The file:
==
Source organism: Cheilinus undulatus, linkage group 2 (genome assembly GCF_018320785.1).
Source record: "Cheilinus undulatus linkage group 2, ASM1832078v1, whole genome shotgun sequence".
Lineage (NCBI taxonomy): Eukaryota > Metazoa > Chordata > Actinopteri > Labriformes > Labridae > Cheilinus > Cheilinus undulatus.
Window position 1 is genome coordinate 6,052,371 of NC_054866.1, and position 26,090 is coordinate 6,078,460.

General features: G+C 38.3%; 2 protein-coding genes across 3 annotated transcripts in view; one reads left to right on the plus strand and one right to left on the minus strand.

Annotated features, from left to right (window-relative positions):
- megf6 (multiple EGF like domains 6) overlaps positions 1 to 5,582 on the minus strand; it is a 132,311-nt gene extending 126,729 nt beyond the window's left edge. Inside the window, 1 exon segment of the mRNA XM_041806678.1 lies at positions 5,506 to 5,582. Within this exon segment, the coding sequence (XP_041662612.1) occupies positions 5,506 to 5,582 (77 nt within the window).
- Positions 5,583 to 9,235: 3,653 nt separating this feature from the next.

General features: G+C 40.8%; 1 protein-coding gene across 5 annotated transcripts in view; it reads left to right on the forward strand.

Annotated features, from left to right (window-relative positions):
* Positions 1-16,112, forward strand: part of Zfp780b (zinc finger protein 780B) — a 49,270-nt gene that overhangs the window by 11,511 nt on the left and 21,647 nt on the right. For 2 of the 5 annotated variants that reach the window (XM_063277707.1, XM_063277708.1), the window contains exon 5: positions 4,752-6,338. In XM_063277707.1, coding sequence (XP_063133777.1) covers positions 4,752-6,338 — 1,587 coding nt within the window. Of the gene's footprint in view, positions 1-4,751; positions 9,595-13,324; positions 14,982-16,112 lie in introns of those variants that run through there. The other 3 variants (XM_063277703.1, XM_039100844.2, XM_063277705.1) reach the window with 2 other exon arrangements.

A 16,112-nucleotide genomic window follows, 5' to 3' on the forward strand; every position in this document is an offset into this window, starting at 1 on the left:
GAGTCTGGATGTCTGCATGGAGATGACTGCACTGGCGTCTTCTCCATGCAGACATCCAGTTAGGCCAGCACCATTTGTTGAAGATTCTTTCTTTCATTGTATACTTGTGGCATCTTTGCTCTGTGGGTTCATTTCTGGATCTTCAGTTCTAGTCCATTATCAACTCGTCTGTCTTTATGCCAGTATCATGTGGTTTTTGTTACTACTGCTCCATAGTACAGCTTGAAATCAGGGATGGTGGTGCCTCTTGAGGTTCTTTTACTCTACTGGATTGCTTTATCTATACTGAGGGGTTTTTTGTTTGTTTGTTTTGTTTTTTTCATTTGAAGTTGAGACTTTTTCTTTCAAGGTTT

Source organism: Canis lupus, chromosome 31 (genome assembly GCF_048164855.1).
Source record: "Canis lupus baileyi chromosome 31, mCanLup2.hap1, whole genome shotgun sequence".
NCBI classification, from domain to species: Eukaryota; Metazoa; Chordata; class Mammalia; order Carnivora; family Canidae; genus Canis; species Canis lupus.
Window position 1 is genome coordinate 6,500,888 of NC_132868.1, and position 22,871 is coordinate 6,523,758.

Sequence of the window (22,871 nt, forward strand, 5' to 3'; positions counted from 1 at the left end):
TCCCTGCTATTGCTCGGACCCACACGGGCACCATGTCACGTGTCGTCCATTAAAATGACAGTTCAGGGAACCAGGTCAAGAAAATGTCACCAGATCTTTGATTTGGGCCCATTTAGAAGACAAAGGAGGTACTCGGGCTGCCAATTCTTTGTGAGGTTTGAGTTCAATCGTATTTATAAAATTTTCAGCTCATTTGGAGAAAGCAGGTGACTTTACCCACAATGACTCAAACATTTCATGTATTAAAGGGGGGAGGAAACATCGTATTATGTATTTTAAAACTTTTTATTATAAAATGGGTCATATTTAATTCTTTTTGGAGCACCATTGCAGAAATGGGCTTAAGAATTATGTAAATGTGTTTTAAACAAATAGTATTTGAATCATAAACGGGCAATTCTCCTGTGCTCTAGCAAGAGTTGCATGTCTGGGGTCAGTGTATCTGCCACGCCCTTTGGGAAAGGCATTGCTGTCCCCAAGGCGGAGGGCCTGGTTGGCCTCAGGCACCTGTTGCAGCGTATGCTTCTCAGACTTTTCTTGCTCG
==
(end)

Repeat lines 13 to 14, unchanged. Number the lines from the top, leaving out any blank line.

GAGTCTGGATGTCTGCATGGAGATGACTGCACTGGCGTCTTCTCCATGCAGACATCCAGTTAGGCCAGCACCATTTGTTGAAGATTCTTTCTTTCATTGTATACTTGTGGCATCTTTGCTCTGTGGGTTCATTTCTGGATCTTCAGTTCTAGTCCATTATCAACTCGTCTGTCTTTATGCCAGTATCATGTGGTTTTTGTTACTACTGCTCCATAGTACAGCTTGAAATCAGGGATGGTGGTGCCTCTTGAGGTTCTTTTACTCTACTGGATTGCTTTATCTATACTGAGGGGTTTTTTGTTTGTTTGTTTTGTTTTTTTCATTTGAAGTTGAGACTTTTTCTTTCAAGGTTT

Source organism: Canis lupus, chromosome 31 (genome assembly GCF_048164855.1).